Long-term study reports deep brain stimulation effective for most common hereditary dystonia

June 19, 2013

In what is believed to be the largest follow-up record of patients with the most common form of hereditary dystonia – a movement disorder that can cause crippling muscle contractions – experts in deep brain stimulation report good success rates and lasting benefits.

Michele Tagliati, MD, neurologist, director of the Movement Disorders Program at Cedars-Sinai Medical Center's Department of Neurology, and Ron L. Alterman, MD, chief of the Division of Neurosurgery at Beth Israel Deaconess Medical Center in Boston, published the study in the July issue of the journal Neurosurgery. The doctors worked together at two New York City hospitals for a decade, until Tagliati joined Cedars-Sinai in 2010.

The study is focused on early-onset generalized , which in 1997 was found to be caused by a mutation of the DYT1 gene. Less than 1 percent of the overall population carries this mutation, but the frequency is believed to be three to five times higher among people of Ashkenazi Jewish heritage. Thirty percent of people who carry the defect develop dystonia.

"Long-term follow-up of DYT1 who have undergone DBS treatment is scarce, with current including only about 50 patients followed for three or more years," Tagliati said. This study reviewed medical records of 47 consecutive patients treated with DBS for at least one year over a span of 10 years, 2001 to 2011.

"We found that, on average, symptom severity dropped to less than 20 percent of baseline within two years of device implantation. Sixty-one percent of patients were able to discontinue all their dystonia-related medications, and 91 percent were able to discontinue at least one class of drugs," Tagliati said. "Although a few earlier studies found that stimulation's effectiveness might wane after five years, our observations confirmed what other important DBS studies in dystonia are finding. Patients had statistically and clinically significant improvement that was maintained up to eight years."

Alterman, the article's senior author and the neurosurgeon who performed the implant surgeries, said the study also confirmed the procedure's safety. Complications, such as infection and device malfunction, were rare and manageable.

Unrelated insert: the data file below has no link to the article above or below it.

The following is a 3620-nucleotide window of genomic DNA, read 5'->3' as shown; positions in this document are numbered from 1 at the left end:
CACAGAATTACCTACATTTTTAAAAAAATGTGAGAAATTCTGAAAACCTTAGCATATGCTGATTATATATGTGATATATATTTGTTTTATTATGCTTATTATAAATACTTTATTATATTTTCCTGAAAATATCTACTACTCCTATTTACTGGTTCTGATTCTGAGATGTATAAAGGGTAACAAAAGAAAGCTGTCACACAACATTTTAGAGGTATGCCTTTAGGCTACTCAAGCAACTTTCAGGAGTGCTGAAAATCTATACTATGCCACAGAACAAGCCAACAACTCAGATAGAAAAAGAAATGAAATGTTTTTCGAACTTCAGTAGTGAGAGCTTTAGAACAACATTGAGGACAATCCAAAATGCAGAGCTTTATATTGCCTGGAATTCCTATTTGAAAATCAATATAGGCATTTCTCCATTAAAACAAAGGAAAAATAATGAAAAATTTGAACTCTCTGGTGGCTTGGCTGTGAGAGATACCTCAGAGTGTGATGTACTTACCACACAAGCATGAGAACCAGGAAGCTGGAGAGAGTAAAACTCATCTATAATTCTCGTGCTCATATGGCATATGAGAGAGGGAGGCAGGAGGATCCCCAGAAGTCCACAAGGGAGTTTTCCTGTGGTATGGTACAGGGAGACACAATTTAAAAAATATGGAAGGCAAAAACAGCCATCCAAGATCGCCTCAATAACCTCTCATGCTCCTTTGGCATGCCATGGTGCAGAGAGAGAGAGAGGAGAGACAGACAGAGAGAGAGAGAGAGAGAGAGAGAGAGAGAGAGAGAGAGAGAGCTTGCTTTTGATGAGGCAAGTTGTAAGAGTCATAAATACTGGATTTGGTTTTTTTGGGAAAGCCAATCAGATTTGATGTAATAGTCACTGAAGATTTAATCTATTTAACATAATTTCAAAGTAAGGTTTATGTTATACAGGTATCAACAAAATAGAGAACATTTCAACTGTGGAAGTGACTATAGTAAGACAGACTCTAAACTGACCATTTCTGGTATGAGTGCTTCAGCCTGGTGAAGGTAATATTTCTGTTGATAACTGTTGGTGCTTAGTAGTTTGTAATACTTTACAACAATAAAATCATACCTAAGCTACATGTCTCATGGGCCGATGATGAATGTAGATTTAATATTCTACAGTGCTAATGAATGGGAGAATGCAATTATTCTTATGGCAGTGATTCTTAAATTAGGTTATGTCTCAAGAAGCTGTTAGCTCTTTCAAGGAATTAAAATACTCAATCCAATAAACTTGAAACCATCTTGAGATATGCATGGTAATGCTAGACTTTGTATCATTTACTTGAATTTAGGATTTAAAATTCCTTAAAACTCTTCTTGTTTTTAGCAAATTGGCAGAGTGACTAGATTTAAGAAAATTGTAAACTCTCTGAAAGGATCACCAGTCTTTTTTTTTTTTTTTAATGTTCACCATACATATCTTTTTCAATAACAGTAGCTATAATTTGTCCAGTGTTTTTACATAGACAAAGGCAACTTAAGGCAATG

Patient follow-up ranged from one year to eight years after surgery; 41 patients were seen for at least two years, and four completed eight years. The youngest patient at time of surgery was 8 and the oldest was 71, with a median age of 16.

Dystonia's muscle contractions cause the affected area of the body to twist involuntarily, with symptoms that range from mild to crippling. If drugs – which often have undesirable side effects, especially at higher doses – fail to give relief, neurosurgeons and neurologists may work together to supplement medications with , aimed at modulating abnormal nerve signals. Electrical leads are implanted in the brain – one on each side – and an electrical pulse generator is placed near the collarbone. The device is programmed with a remote, hand-held controller. Tagliati is an expert in device programming, which fine-tunes stimulation for individual patients.

Explore further: Cedars-Sinai movement disorders expert on international task force for dystonia treatment

More information: Neurosurgery, "Deep Brain Stimulation in DYT1 Dystonia: a 10-year Experience," July 2013.

Related Stories

Recommended for you

Neuron responsible for alcoholism found

September 2, 2015

Scientists have pinpointed a population of neurons in the brain that influences whether one drink leads to two, which could ultimately lead to a cure for alcoholism and other addictions.

Scientists see motor neurons 'walking' in real time

September 2, 2015

When you're taking a walk around the block, your body is mostly on autopilot—you don't have to consciously think about alternating which leg you step with or which muscles it takes to lift a foot and put it back down. That's ...

Neural basis of multitasking identified

September 1, 2015

What makes someone better at switching between different tasks? Looking for the mechanisms behind cognitive flexibility, researchers at the University of Pennsylvania and Germany's Central Institute of Mental Health in Mannheim ...

Deciphering the olfactory receptor code

August 31, 2015

In animals, numerous behaviors are governed by the olfactory perception of their surrounding world. Whether originating in the nose of a mammal or the antennas of an insect, perception results from the combined activation ...

0 comments

Please sign in to add a comment. Registration is free, and takes less than a minute. Read more

Click here to reset your password.
Sign in to get notified via email when new comments are made.